I have a funeral to preach on Tuesday. This evening my wife asked me what I was going to say. I told her that I didn't know yet. She seemed surprised, but I'm not sure why. I don't know if I'll know what I said after the service is over.
The loss of a child is so different in each situation, but so similar. I've been reading poems and stories and although each honors a different child, a common thread runs through everyone -- an incredible grief. It's a grief that doesn't just go away. It's part of a hurt that pitches a tent and sets up permanent residence in a heart.
I wrote about my experience burying a child. It's here in this post. I just reread it, and I invite you to read it again or for the first time. I'll wait.
Not that long ago, I told my wife that sometimes I felt ashamed because I didn't think of our little boy every day. Unlike her, my life has gone on for short bursts without being dragged down by the memories. But not for too long.
You see, it seems like God is always placing people in my path who have a child in NICU or have lost a baby or have lost a grandchild far too soon. It's almost a little freaky. Last month, on the anniversary of my son's funeral, I was speaking with the mother of a sick little boy in NICU who shares my birthday. That mother shares my son's birthday. You can't make this stuff up.
I've mentioned to a few people that I wish I could remember more about my son's funeral, especially with this service coming up in 36 hours. All I remember is my wife and I taking pictures of our dead son in the casket, bringing him to the cemetary in what looked like an ice cooler, and a whole heap of crying. The minister traveled two hours to perform the service, and I don't remember a word he said. But I do remember he was there.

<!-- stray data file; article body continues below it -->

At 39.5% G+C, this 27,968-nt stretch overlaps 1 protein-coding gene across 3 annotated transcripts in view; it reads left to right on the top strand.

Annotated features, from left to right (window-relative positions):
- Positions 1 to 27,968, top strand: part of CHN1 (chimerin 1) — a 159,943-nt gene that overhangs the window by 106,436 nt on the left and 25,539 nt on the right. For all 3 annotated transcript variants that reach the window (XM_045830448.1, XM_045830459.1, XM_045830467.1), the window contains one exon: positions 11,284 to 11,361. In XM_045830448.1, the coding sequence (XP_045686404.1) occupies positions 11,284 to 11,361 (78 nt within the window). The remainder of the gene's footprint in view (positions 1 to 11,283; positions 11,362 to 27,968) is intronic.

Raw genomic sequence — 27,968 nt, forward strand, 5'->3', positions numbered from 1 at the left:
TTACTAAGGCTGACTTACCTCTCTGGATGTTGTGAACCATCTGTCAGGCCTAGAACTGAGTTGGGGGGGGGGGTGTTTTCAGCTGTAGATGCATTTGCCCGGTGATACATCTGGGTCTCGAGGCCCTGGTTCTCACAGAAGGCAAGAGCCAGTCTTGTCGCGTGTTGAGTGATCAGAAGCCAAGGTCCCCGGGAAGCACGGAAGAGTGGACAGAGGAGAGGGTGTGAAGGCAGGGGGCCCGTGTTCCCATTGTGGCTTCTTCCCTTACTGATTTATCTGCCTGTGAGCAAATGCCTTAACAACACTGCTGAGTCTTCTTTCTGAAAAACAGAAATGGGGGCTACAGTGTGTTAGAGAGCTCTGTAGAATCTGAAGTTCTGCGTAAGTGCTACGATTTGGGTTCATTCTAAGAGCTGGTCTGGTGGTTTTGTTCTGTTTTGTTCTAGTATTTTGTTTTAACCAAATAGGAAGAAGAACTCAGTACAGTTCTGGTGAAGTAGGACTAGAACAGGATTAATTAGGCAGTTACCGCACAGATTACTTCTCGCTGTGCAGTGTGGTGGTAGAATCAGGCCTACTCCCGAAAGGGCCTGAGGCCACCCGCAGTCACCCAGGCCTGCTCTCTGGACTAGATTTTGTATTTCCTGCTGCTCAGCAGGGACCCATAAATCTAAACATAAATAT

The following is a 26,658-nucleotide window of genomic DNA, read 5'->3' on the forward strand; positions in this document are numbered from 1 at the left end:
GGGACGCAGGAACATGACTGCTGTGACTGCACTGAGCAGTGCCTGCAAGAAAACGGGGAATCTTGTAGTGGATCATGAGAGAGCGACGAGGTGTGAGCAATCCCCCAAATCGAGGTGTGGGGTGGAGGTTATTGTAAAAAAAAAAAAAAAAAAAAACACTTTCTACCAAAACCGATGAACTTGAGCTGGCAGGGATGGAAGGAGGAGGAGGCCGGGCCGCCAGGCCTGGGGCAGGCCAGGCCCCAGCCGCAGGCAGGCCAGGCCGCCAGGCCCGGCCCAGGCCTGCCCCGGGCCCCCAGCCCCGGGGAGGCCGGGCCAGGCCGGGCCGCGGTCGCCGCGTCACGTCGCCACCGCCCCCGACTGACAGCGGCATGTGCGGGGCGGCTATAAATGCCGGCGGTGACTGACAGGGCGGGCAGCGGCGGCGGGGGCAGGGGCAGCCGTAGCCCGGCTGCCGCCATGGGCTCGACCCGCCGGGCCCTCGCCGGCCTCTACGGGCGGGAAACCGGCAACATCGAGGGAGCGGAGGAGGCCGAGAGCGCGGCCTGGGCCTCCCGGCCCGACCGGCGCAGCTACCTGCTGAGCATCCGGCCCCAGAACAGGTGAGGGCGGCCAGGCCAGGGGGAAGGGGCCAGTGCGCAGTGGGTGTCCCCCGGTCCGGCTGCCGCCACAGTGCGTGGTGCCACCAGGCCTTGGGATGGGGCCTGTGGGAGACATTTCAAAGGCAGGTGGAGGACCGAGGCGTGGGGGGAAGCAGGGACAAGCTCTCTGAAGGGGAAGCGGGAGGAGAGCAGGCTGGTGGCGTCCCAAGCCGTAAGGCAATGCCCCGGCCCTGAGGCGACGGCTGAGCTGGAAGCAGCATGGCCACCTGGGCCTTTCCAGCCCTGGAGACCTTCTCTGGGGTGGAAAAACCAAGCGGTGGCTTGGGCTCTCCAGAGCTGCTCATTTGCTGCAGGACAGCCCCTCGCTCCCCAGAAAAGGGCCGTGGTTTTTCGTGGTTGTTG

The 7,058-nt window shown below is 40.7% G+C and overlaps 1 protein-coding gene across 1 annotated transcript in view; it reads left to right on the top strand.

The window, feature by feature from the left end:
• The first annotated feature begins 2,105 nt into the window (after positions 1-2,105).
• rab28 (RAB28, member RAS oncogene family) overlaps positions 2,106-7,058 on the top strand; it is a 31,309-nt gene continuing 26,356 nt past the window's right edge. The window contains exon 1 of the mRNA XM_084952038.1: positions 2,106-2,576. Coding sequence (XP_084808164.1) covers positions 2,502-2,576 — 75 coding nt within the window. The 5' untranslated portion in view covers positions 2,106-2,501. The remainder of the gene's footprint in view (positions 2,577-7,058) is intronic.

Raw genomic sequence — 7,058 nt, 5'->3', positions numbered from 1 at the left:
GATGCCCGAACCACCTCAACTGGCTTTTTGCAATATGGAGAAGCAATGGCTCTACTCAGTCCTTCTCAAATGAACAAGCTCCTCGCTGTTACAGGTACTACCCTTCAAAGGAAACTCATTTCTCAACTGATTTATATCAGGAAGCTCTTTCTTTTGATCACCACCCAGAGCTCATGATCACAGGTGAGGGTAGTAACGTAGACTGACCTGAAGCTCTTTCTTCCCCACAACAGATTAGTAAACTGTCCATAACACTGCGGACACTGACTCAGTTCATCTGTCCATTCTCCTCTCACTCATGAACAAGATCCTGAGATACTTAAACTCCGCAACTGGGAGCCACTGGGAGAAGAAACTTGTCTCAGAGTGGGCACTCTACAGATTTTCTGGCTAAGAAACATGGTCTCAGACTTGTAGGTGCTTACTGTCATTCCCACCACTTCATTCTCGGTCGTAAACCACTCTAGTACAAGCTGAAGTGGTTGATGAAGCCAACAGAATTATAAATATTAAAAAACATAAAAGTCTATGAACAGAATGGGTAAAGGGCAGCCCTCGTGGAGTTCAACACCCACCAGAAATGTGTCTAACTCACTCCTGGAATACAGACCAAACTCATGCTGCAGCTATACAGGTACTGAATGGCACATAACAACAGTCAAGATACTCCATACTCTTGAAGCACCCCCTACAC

Maybe most of the burden for the family and friends (not to mention the pastor) is just being there. I believe God will give me some insightful words Tuesday morning, but I don't know if they will be memorable or even make a difference to anyone for the next week.
And in a strange way, I feel the love of God reaching out to me in all of this. I still feel the grief 17 years later, although it's not the same intensity. I have the comfort of knowing that I will see him again, without the tubes and wired that accompanied our first meeting. But I also have the prayers and well wishes of many people who realize that I have a tough job to do. My friends at the racing bulletin board, TrackForum, managed to find me even though I didn't try to burden them. (Hi, guys and gals!)
Then there is the bond that my wife and I share in all this. This death has brought back the experience that we shared so long ago and still share today.
I have few memories of this three-month boy who just died so suddenly, but the one that shines out is the last time the baby's mother brought them to church for Sunday worship. The baby's great aunt had been holding him through the pastor's long-winded sermon, but she had to come to the piano to play the final song for the service. So she walked with the sleeping baby in her arms and approached my wife from behind. My wife was suprised to see Great Aunt reaching out to her with that little baby in her arms, asking her to hold the baby while she played the piano. The expression on my wife's face was priceless. She's a little baby-crazy anyway, and the look of sheer joy on her face was something to behold! That tiny little boy had brought my wife an incredible amount of happiness.
And that's the story of his life. He brought happiness for almost three months. The mention of his name will continue to bring an odd mixture of happiness and sorrow for years to come, but the fact that he made grown-ups and children alike smile is a part of his legacy.
Some give joy their entire lives. This little boy was one of those people.